The Palace of the School of Medicine is a place dependent on the Faculty of Medicine of the National Autonomous University of Mexico (UNAM).
This palace is a public institution, which is why it preserves and disseminates knowledge of the history of Mexican medicine, as well as its past as the former headquarters of the Tribunal of the Holy Office in New Spain.
In addition, it is a must-see within the historic center to visit, because it is a promoter of the dissemination of culture, art and medical sciences.
If you want to know the Palace of the School of Medicinewe will give you all the information you need to know, as well as its history.
Where is the Palace of the School of Medicine?
The Palace of the School of Medicine is located at República de Brasil, number 33, Historical Center of Mexico City.
Visiting hours are Monday to Sunday from 9:00 a.m. to 6:00 p.m.
This palace has educational guided tours, so they are suitable for people who are going to take the university, primary, secondary, high school and general public tour.
If you want to request reports, Press here.
Temporary rooms and exhibitions
Now, the names of the rooms are ad hoc to the palace, which are:
- Reconstructive surgery
- Prehispanic Medicine
Meanwhile, the Temporary exhibitions that this venue has, according to its website is 2013-2016 by various artists, Infinito y Possibility by Francisco Cabriales, The Beauty of My Enemy by God Lourie, Malaise by Darío Meléndez, El corazón del monte by Cristina Ochoa and Las hallucinaciones by Antonio Gritón.
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History of the Palace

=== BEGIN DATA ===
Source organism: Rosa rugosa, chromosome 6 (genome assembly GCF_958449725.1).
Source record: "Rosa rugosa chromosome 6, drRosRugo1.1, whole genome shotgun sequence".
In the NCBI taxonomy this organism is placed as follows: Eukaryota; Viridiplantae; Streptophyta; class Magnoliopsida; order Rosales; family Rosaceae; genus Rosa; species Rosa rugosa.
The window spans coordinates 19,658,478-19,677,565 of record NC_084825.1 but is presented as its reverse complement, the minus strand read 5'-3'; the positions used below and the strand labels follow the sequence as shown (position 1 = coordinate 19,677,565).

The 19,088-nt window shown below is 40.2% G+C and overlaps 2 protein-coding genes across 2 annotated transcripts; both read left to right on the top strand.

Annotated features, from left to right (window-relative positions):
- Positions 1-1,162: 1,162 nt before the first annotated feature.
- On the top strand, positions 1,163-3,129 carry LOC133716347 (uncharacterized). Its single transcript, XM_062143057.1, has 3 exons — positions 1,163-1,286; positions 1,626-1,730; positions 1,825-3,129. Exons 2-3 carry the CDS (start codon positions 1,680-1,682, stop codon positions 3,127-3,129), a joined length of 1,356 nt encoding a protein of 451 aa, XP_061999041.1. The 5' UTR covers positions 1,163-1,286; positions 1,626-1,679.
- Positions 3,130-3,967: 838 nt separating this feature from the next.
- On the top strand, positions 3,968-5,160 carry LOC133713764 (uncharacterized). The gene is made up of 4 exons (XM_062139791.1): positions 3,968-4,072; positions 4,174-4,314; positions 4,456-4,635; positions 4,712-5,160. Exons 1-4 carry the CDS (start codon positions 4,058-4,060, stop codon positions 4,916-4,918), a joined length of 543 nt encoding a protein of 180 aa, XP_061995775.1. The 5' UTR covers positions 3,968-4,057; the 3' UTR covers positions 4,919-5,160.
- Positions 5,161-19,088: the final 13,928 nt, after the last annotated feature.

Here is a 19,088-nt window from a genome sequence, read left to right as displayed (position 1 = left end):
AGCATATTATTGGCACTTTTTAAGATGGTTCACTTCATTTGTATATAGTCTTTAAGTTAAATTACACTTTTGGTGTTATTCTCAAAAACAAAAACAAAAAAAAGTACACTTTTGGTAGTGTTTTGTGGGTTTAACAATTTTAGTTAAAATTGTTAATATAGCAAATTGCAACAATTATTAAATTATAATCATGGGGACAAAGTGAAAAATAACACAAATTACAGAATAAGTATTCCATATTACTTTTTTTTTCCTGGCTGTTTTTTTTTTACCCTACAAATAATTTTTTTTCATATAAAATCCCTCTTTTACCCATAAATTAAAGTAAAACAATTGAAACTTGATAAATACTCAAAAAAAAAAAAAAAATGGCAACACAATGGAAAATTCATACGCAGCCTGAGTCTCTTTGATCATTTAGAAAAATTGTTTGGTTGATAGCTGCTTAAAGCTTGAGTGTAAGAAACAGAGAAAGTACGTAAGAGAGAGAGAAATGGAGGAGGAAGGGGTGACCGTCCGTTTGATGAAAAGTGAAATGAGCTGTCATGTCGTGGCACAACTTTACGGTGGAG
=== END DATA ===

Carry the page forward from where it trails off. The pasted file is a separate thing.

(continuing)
This is the history of the Palace of the School of Medicine, as indicated on its UNAM website:
The project and execution of the Old Palace of the Inquisition were entrusted to the architect Pedro de Arrieta, Senior Master of the Material Works of the Holy Office.
The location of the building, north of the Plaza de Santo Domingo, between the temple of the same name and the Royal Customs House, is essential to understand the social, political, economic and religious importance that the palace had in the capital of New Spain.
Construction began in 1732 and was completed in 1736. During those four years, Arrieta received a daily salary of two pesos. The building was the headquarters of the Tribunal of the Holy Office for 84 years, until the court was permanently closed in 1820.
After several years of abandonment and disuse, in 1838, the palace was publicly auctioned, but no one bought it; The legends and myths surrounding the Inquisition scared away potential buyers.
Later, the building was the temporary headquarters of the city’s Archbishopric, the National Lottery, a primary school and even a military barracks. Finally in 1854 it became the School of Medicine.
For almost a hundred years, medicine and nursing lessons were taught in the palace, a boarding school was even created for students and the chapel became the Academy of Medicine, where graduating doctors took the Hippocratic Oath.
In 1956, the Medicine School It was moved to the UNAM University City and extensive restoration work began on the Palace to recover the damage that the years of intense use had caused. The restoration was completed in 1980 and on December 22 of that same year the Museum of Mexican Medicine was inaugurated.